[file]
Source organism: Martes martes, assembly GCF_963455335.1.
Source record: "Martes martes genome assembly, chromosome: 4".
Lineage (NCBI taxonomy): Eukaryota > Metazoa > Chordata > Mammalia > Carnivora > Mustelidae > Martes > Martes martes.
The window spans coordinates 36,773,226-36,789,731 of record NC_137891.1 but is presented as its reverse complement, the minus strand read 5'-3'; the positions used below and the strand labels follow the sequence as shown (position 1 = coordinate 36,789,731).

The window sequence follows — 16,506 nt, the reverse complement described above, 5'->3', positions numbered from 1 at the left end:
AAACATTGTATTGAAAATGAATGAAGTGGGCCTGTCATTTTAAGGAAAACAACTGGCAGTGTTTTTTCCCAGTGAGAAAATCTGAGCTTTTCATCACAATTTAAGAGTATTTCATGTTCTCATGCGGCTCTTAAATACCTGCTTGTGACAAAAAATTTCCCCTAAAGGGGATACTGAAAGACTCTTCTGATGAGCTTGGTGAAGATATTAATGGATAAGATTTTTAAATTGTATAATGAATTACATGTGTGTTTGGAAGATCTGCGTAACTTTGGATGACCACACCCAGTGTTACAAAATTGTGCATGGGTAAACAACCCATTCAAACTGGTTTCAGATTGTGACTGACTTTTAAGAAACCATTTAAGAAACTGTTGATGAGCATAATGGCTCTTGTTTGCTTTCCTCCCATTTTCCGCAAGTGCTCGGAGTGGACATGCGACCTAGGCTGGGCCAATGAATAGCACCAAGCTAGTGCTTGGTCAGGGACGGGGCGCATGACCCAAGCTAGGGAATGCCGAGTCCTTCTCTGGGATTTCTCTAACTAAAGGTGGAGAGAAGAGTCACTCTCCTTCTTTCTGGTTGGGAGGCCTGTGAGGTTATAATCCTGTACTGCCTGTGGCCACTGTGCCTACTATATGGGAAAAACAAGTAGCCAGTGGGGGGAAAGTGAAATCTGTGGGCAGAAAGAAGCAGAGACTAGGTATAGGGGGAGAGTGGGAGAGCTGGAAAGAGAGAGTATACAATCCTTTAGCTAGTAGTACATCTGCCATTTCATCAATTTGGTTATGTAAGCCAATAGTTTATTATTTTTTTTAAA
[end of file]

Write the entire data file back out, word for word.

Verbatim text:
Source organism: Martes martes, assembly GCF_963455335.1.
Source record: "Martes martes genome assembly, chromosome: 4".
Lineage (NCBI taxonomy): Eukaryota > Metazoa > Chordata > Mammalia > Carnivora > Mustelidae > Martes > Martes martes.
The window spans coordinates 36,773,226-36,789,731 of record NC_137891.1 but is presented as its reverse complement, the minus strand read 5'-3'; the positions used below and the strand labels follow the sequence as shown (position 1 = coordinate 36,789,731).

The window sequence follows — 16,506 nt, the reverse complement described above, 5'->3', positions numbered from 1 at the left end:
AAACATTGTATTGAAAATGAATGAAGTGGGCCTGTCATTTTAAGGAAAACAACTGGCAGTGTTTTTTCCCAGTGAGAAAATCTGAGCTTTTCATCACAATTTAAGAGTATTTCATGTTCTCATGCGGCTCTTAAATACCTGCTTGTGACAAAAAATTTCCCCTAAAGGGGATACTGAAAGACTCTTCTGATGAGCTTGGTGAAGATATTAATGGATAAGATTTTTAAATTGTATAATGAATTACATGTGTGTTTGGAAGATCTGCGTAACTTTGGATGACCACACCCAGTGTTACAAAATTGTGCATGGGTAAACAACCCATTCAAACTGGTTTCAGATTGTGACTGACTTTTAAGAAACCATTTAAGAAACTGTTGATGAGCATAATGGCTCTTGTTTGCTTTCCTCCCATTTTCCGCAAGTGCTCGGAGTGGACATGCGACCTAGGCTGGGCCAATGAATAGCACCAAGCTAGTGCTTGGTCAGGGACGGGGCGCATGACCCAAGCTAGGGAATGCCGAGTCCTTCTCTGGGATTTCTCTAACTAAAGGTGGAGAGAAGAGTCACTCTCCTTCTTTCTGGTTGGGAGGCCTGTGAGGTTATAATCCTGTACTGCCTGTGGCCACTGTGCCTACTATATGGGAAAAACAAGTAGCCAGTGGGGGGAAAGTGAAATCTGTGGGCAGAAAGAAGCAGAGACTAGGTATAGGGGGAGAGTGGGAGAGCTGGAAAGAGAGAGTATACAATCCTTTAGCTAGTAGTACATCTGCCATTTCATCAATTTGGTTATGTAAGCCAATAGTTTATTATTTTTTTTAAA